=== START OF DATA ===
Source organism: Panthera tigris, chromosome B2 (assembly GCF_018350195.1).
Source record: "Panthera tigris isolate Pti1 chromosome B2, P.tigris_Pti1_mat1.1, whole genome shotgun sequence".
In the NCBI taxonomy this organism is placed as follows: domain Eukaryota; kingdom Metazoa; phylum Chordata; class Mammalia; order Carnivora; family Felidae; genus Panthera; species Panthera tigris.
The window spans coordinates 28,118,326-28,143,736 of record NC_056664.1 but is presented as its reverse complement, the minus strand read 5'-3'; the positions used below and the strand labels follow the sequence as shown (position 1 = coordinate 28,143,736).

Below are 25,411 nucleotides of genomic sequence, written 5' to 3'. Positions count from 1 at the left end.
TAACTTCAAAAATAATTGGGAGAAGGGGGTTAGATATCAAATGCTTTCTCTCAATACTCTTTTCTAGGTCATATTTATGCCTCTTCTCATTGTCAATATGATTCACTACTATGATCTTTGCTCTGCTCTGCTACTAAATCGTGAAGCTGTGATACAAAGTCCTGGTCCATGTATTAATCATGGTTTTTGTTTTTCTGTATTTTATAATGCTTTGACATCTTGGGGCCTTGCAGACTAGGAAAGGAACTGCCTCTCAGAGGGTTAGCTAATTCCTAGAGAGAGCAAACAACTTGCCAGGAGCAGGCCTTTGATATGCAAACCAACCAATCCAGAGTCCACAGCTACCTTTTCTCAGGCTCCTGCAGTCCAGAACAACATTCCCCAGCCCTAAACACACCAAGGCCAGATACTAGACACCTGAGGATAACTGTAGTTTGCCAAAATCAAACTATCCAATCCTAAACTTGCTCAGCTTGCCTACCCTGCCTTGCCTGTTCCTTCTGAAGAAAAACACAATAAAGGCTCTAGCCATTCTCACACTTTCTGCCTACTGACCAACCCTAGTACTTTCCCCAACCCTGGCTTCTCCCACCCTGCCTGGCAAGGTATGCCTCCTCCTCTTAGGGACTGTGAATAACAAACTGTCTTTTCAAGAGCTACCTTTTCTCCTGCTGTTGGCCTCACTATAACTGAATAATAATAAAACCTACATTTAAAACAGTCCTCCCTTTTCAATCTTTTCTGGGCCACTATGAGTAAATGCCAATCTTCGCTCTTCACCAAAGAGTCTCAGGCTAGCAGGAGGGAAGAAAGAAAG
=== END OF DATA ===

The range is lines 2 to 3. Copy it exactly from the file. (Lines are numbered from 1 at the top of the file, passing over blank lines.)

Source record: "Panthera tigris isolate Pti1 chromosome B2, P.tigris_Pti1_mat1.1, whole genome shotgun sequence".
In the NCBI taxonomy this organism is placed as follows: domain Eukaryota; kingdom Metazoa; phylum Chordata; class Mammalia; order Carnivora; family Felidae; genus Panthera; species Panthera tigris.